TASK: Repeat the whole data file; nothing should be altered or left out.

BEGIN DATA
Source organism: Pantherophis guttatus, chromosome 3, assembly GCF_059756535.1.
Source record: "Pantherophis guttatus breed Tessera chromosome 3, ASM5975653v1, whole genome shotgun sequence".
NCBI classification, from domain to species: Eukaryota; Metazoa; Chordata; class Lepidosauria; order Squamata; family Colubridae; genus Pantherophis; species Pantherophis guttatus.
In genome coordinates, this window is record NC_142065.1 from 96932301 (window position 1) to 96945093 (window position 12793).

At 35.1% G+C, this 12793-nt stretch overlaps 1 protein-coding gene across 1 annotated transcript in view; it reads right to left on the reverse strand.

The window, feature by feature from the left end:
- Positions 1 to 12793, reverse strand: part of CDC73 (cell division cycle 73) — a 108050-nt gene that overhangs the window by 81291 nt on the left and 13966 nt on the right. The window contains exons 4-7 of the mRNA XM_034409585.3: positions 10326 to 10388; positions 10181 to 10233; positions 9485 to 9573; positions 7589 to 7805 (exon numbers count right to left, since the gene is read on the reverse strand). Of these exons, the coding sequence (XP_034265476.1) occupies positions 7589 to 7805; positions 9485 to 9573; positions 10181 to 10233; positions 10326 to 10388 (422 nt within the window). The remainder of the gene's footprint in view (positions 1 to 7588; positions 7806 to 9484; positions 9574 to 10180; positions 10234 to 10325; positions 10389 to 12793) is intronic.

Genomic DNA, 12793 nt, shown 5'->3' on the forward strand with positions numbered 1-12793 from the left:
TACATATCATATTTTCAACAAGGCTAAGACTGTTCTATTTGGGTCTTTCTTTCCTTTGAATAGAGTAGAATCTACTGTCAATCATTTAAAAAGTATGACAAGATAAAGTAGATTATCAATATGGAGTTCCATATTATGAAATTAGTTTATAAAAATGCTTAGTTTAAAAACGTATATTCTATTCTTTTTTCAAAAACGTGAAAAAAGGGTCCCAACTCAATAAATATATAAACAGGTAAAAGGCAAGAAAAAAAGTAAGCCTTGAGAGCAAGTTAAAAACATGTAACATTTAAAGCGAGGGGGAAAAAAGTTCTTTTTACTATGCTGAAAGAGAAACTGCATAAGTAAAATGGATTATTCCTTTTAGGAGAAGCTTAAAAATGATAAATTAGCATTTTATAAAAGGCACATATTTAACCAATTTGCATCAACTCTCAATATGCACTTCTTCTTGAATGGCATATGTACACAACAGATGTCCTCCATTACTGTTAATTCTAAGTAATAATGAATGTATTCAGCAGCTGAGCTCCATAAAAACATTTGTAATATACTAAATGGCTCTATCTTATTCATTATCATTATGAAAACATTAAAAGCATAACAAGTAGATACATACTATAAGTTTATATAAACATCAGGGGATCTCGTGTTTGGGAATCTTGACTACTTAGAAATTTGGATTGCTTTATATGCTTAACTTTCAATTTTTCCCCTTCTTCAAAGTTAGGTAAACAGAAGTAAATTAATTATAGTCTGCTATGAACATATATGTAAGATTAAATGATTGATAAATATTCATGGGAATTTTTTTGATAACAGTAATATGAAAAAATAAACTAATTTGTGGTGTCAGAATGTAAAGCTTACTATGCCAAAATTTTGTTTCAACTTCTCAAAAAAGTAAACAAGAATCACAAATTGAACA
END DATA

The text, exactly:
Source organism: Pantherophis guttatus, chromosome 3, assembly GCF_059756535.1.
Source record: "Pantherophis guttatus breed Tessera chromosome 3, ASM5975653v1, whole genome shotgun sequence".
NCBI classification, from domain to species: Eukaryota; Metazoa; Chordata; class Lepidosauria; order Squamata; family Colubridae; genus Pantherophis; species Pantherophis guttatus.
In genome coordinates, this window is record NC_142065.1 from 96932301 (window position 1) to 96945093 (window position 12793).

At 35.1% G+C, this 12793-nt stretch overlaps 1 protein-coding gene across 1 annotated transcript in view; it reads right to left on the reverse strand.

The window, feature by feature from the left end:
- Positions 1 to 12793, reverse strand: part of CDC73 (cell division cycle 73) — a 108050-nt gene that overhangs the window by 81291 nt on the left and 13966 nt on the right. The window contains exons 4-7 of the mRNA XM_034409585.3: positions 10326 to 10388; positions 10181 to 10233; positions 9485 to 9573; positions 7589 to 7805 (exon numbers count right to left, since the gene is read on the reverse strand). Of these exons, the coding sequence (XP_034265476.1) occupies positions 7589 to 7805; positions 9485 to 9573; positions 10181 to 10233; positions 10326 to 10388 (422 nt within the window). The remainder of the gene's footprint in view (positions 1 to 7588; positions 7806 to 9484; positions 9574 to 10180; positions 10234 to 10325; positions 10389 to 12793) is intronic.

Genomic DNA, 12793 nt, shown 5'->3' on the forward strand with positions numbered 1-12793 from the left:
TACATATCATATTTTCAACAAGGCTAAGACTGTTCTATTTGGGTCTTTCTTTCCTTTGAATAGAGTAGAATCTACTGTCAATCATTTAAAAAGTATGACAAGATAAAGTAGATTATCAATATGGAGTTCCATATTATGAAATTAGTTTATAAAAATGCTTAGTTTAAAAACGTATATTCTATTCTTTTTTCAAAAACGTGAAAAAAGGGTCCCAACTCAATAAATATATAAACAGGTAAAAGGCAAGAAAAAAAGTAAGCCTTGAGAGCAAGTTAAAAACATGTAACATTTAAAGCGAGGGGGAAAAAAGTTCTTTTTACTATGCTGAAAGAGAAACTGCATAAGTAAAATGGATTATTCCTTTTAGGAGAAGCTTAAAAATGATAAATTAGCATTTTATAAAAGGCACATATTTAACCAATTTGCATCAACTCTCAATATGCACTTCTTCTTGAATGGCATATGTACACAACAGATGTCCTCCATTACTGTTAATTCTAAGTAATAATGAATGTATTCAGCAGCTGAGCTCCATAAAAACATTTGTAATATACTAAATGGCTCTATCTTATTCATTATCATTATGAAAACATTAAAAGCATAACAAGTAGATACATACTATAAGTTTATATAAACATCAGGGGATCTCGTGTTTGGGAATCTTGACTACTTAGAAATTTGGATTGCTTTATATGCTTAACTTTCAATTTTTCCCCTTCTTCAAAGTTAGGTAAACAGAAGTAAATTAATTATAGTCTGCTATGAACATATATGTAAGATTAAATGATTGATAAATATTCATGGGAATTTTTTTGATAACAGTAATATGAAAAAATAAACTAATTTGTGGTGTCAGAATGTAAAGCTTACTATGCCAAAATTTTGTTTCAACTTCTCAAAAAAGTAAACAAGAATCACAAATTGAACA